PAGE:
Students On Notice After Reports of Misbehavior

Alexandria Smith, Web Master

University officials are remind- ing students to practice neighbor- ly behavior after complaints from Dallas Township residents.

Gary Samuels, Coordinator of Student Affairs and Community Standards, sent the reminder to students via a Sept. 6 email after community residents voiced their complaints at a township supervisors meeting.

Residents told officials they were concerned with noise and trespassing as well as violations of a township code that reads, “no more than four unrelated people can reside inside a dwelling,” according to the email students received from Samuels.

Officials were not able to provide the names of the students causing the disturbances, so specific disciplinary action was not taken, said Interim Vice President of Student Affairs Kit Foley.

“We had no idea who the stu- dents were so we couldn’t speak to them directly. So, at that point, we thought that it was very impor- tant to remind all of our students that we are neighbors in the Back Mountain, that we want to make sure they understood what being a good neighbor means and that, if they choose to go off campus to a friend’s house – they’re certainly able to do that, that’s not a problem – but to think about what kind of behavior they’re exhibiting,” said Foley

Officials from Harvey’s Lake, Dallas Township and Dallas Bor- rough have raised concerns about MU students in the past.

“This is the first time since I’ve been here – this is only my second year here – that we’ve heard from a township supervisor telling us about these issues and complaints that families have had,” said Samuels.

Samuels has policies in place in the event that the university receives notifications of student misconduct.

“When they (issues) do come to our attention, we do deal with them. We call those students in, and they go through the normal conduct process like they would if they were living on campus,” said Sammuels.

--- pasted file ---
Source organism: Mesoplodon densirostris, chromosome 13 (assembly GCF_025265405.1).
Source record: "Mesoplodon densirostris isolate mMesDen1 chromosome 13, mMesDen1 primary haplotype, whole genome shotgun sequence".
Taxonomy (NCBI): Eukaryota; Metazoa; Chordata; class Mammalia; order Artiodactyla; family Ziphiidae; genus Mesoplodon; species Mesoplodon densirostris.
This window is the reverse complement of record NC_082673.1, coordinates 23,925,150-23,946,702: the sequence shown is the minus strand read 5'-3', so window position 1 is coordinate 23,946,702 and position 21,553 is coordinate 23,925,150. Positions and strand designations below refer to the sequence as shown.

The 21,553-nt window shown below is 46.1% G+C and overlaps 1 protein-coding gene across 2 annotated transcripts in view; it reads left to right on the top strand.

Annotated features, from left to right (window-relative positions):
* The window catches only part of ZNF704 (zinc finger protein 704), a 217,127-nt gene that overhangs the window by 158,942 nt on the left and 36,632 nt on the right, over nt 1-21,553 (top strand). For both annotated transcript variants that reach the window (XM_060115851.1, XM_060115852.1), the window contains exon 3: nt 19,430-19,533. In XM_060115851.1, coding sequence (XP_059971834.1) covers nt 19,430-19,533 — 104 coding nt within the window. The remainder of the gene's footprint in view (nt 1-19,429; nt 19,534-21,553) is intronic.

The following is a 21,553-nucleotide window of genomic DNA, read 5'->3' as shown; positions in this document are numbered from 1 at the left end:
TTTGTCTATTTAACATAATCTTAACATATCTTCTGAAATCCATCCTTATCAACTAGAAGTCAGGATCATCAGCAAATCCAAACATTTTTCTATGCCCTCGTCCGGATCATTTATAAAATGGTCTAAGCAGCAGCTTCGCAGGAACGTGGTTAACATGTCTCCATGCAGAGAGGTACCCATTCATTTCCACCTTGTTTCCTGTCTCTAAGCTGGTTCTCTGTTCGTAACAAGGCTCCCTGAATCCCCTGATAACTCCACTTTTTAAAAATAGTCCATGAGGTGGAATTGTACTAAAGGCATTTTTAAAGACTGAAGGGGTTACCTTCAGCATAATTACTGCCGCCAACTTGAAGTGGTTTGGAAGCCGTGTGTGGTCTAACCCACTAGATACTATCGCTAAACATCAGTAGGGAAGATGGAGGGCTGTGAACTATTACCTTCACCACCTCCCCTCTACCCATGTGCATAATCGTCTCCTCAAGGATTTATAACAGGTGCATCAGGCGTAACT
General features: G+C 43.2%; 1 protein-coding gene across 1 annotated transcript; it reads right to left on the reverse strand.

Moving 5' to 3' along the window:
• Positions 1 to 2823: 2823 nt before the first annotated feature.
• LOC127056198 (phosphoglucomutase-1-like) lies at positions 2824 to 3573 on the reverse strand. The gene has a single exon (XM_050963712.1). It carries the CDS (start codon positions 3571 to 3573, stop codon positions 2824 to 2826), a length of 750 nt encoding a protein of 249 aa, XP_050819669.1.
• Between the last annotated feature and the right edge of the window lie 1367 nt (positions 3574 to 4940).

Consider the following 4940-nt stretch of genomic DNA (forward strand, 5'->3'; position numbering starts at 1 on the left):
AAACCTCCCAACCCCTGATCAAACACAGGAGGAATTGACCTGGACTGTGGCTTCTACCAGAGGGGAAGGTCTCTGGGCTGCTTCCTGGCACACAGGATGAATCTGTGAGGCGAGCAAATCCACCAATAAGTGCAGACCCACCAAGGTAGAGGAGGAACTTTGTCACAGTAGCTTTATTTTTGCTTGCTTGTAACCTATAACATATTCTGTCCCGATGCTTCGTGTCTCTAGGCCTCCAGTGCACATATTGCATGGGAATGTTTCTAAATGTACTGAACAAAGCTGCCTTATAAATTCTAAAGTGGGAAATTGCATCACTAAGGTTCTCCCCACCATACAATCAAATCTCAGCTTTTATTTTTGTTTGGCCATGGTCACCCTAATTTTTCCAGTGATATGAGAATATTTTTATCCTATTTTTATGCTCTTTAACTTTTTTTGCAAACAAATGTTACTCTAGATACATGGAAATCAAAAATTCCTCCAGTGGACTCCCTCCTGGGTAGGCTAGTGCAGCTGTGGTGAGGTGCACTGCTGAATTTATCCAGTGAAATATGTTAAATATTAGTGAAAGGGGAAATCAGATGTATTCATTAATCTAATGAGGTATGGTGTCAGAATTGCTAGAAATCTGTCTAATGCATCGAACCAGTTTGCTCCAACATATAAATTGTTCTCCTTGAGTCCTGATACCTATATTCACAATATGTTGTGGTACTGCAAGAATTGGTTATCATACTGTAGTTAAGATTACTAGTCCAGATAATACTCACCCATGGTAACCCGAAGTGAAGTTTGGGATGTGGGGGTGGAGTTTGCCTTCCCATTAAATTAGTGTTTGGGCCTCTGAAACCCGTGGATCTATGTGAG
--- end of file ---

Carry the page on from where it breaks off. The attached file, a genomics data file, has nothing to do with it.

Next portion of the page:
Assistant Director of Residence Life A.J. Nudo urges students to be aware of the kind of rules, ordinances and rights that are involved with moving off campus.

“Students need to understand that when they move out into the

community that it is different. It’s not the same rules that are here at Misericordia when you’re living on campus. You have to understand the laws and the codes and all those things for being a renter when you move off campus because the rules, even though there may be come similarities be- tween what we do, there are major differences in terms of living off campus and what you have to do,” he said.

Nudo wants students to know that their actions impact the university’s reputation.

He encourages students to think about how moving off campus will change their lives, before they take action and remove themselves from the on campus lifestyle that they are used to.

“If you’re living in a residence hall and you’re being loud, what’s most likely going to happen? Your RA or RD is going to come to the door and is going to say ‘Hey, can you be quiet?’ If you’re living next door to – again, that family that might have young children – and the noise level gets excessive or they see lots of people show up at the house and noise level gets very high, it’s not going to be an RA showing up at your door. It’s going to be the police showing up at your door,” Nudo said.

Samuels believes that students should always remember what it means to be a student on and off campus and what responsibilities come with that role.

“I think what our students need to remember are what our core values are here, or what our four charisms are: mercy, service, justice, and especially hospitality, and that’s being a good commu- nity member and being welcom- ing. We want people to feel, in the Dallas community, that we’re giving more to the community rather than taking away and being a nuisance because it has a really bad reflection on the college, on the university itself, and we hope that students will want to reflect Misericordia in a positive light

as opposed to a negative light,” Samuels said.

Samuels is responsible for contacting students and addressing them about their misconduct on and off campus, and he works closely with Foley to determine consequences of students’ misbehavior.

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